Psilocybin and Ketamine Are Safer Than Xanax, Say US Psychiatrists
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Most American psychiatrists view psilocybin and ketamine as safer drugs than alprazolam (Xanax), methamphetamine, or alcohol, according to a new survey.
These attitudes contradict the poor safety profiles of the psychedelic drugs as recorded in current drug scheduling in the US.
Published in the International Journal of Drug Policy, the survey also found that nearly a third of respondents felt that current US drug policies had increased the difficulty of prescribing controlled substances in psychiatric care.
The Ohio State University researchers behind the survey say that these views are largely in agreement with the opinions of other mental health professionals and drug addiction experts. By calling attention to this discordance between scientific views and current drug control, they hope that the latter may become more flexible to reflect expert consensus.
Drug schedules do not match psychiatrists’ perception of safety and efficacy
In total, 181 psychiatrists from across the United States took part in the survey. The average age of the participants was 49 years and they had been practicing psychiatry for an average of 16 years.
In the first part of the survey, participants were presented with one of four possible scenarios depicting a patient with severe depressive symptoms who had found relief using a non-prescribed drug, and who was now asking for this drug to be incorporated into further treatment.
Each vignette was identical apart from the drug being used: either psilocybin (Schedule I), methamphetamine (Schedule II), ketamine (Schedule III), or Xanax (Schedule IV). For the vignette presented, the psychiatrists were asked to rate their level of agreement with a series of hypothetical clinical decisions and future outcomes.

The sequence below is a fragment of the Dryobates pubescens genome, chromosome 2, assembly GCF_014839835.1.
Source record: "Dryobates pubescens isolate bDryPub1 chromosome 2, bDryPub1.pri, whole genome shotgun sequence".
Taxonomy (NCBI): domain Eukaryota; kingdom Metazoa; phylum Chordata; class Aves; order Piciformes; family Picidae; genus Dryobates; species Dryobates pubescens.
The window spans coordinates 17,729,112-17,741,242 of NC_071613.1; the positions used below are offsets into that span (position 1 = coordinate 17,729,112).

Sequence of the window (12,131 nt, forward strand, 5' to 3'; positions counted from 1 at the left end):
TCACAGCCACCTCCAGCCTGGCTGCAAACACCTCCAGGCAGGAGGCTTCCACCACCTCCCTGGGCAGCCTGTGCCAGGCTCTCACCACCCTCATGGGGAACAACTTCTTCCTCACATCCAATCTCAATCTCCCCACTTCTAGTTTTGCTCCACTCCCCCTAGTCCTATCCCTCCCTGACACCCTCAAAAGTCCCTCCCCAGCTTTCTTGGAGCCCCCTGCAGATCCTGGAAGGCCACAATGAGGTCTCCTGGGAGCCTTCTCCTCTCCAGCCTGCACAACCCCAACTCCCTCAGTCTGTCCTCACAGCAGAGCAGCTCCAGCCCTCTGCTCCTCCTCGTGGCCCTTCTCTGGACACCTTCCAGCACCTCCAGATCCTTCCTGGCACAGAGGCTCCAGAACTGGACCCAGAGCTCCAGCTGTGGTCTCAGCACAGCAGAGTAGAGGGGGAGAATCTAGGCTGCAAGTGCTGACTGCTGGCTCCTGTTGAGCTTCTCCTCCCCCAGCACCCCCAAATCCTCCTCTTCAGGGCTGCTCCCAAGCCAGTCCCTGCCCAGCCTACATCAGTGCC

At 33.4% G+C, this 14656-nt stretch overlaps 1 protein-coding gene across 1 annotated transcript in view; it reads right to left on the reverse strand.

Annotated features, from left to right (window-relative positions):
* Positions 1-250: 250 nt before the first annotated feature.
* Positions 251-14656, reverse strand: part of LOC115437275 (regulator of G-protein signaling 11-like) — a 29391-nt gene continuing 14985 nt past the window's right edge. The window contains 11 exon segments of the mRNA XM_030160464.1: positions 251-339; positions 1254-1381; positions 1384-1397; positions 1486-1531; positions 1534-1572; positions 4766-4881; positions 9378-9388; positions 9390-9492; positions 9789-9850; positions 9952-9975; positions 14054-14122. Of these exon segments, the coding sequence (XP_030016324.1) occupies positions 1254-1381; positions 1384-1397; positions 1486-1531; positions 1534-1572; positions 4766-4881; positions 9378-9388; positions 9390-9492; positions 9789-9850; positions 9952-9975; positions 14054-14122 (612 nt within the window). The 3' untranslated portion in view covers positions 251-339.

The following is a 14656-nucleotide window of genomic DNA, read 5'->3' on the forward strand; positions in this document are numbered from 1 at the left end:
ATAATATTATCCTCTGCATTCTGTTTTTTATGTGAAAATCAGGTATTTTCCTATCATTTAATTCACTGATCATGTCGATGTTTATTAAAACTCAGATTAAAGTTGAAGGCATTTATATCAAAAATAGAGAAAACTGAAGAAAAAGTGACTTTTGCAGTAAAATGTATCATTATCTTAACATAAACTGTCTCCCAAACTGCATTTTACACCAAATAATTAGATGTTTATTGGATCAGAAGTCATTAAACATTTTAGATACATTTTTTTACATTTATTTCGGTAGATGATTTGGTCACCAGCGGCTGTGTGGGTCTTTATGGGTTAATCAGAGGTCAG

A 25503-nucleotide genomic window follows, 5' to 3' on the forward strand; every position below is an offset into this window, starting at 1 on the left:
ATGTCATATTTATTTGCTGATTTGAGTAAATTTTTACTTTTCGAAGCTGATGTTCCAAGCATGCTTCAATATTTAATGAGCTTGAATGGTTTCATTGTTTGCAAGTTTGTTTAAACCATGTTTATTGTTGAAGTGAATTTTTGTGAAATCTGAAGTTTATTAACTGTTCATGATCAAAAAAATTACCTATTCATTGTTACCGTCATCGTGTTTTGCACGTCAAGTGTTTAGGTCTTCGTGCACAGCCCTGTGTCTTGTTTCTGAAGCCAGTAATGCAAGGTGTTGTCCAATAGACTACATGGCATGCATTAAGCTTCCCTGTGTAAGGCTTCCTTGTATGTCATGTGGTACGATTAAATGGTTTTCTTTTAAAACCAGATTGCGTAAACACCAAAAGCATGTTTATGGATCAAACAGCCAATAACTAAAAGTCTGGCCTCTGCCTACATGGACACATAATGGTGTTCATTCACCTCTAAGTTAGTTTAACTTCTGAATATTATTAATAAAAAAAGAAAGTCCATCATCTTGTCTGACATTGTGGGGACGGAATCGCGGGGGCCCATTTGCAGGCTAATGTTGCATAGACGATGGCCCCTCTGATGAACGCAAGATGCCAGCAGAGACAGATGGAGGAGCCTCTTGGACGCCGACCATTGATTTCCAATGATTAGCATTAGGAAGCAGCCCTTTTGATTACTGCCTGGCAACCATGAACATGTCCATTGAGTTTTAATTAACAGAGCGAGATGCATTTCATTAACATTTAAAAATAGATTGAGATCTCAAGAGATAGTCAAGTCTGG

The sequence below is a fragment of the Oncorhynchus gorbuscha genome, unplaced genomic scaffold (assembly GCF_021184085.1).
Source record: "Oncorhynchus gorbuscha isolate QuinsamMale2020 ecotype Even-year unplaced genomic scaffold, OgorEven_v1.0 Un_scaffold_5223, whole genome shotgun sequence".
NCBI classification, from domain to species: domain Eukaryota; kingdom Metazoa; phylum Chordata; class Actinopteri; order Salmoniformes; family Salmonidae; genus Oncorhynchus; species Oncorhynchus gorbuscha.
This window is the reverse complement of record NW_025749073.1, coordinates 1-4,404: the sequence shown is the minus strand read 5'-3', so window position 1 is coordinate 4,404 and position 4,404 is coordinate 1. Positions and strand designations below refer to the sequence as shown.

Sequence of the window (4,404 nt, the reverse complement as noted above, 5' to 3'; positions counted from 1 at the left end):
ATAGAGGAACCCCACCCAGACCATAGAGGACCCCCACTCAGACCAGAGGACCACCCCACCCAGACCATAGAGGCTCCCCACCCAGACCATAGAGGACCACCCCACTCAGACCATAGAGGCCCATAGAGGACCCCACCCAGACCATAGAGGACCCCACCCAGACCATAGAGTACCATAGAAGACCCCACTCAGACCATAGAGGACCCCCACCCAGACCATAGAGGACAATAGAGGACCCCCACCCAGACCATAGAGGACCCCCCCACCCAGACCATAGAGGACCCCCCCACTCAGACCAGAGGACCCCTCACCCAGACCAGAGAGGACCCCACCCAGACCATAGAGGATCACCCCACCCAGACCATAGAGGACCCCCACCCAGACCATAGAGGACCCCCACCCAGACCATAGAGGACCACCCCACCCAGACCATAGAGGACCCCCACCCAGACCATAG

The survey revealed that psychiatrists were more likely to warn the theoretical patient against the repeated, non-prescribed use of methamphetamine and Xanax compared to psilocybin or ketamine. Ketamine was also significantly more likely to be integrated into the patient’s future treatment plan.
Consistently, the un-prescribed methamphetamine and Xanax use was deemed as more concerning and less acceptable than the use of psilocybin or ketamine, despite this contradicting the scheduling levels for each drug.
Psychedelics deemed less harmful than unscheduled alcohol
In the latter part of the survey, the psychiatrists were asked to rank these four drugs, plus alcohol (which is unscheduled), in terms of their perceived safety, therapeutic potential, and abuse potential.
Generally, the psychiatrists believed psilocybin and ketamine to be equivalent in terms of their safety, with Xanax, methamphetamine, and alcohol all being perceived as less safe than the psychedelics.
Ketamine was viewed as the drug with the highest therapeutic potential and alcohol the lowest. Psilocybin was believed to have the least abuse potential, closely followed by ketamine. Alcohol, Xanax, and methamphetamine were all ranked similarly in terms of their abuse potential, and all were felt to be higher than for the psychedelics.
“Psychiatrists’ perceptions of the drugs in our survey were not congruent with those indicated by the current drug schedule,” first author Adam Levin told Analytical Cannabis. Levin is a third-year psychiatry and behavioral health resident in Ohio State’s College of Medicine.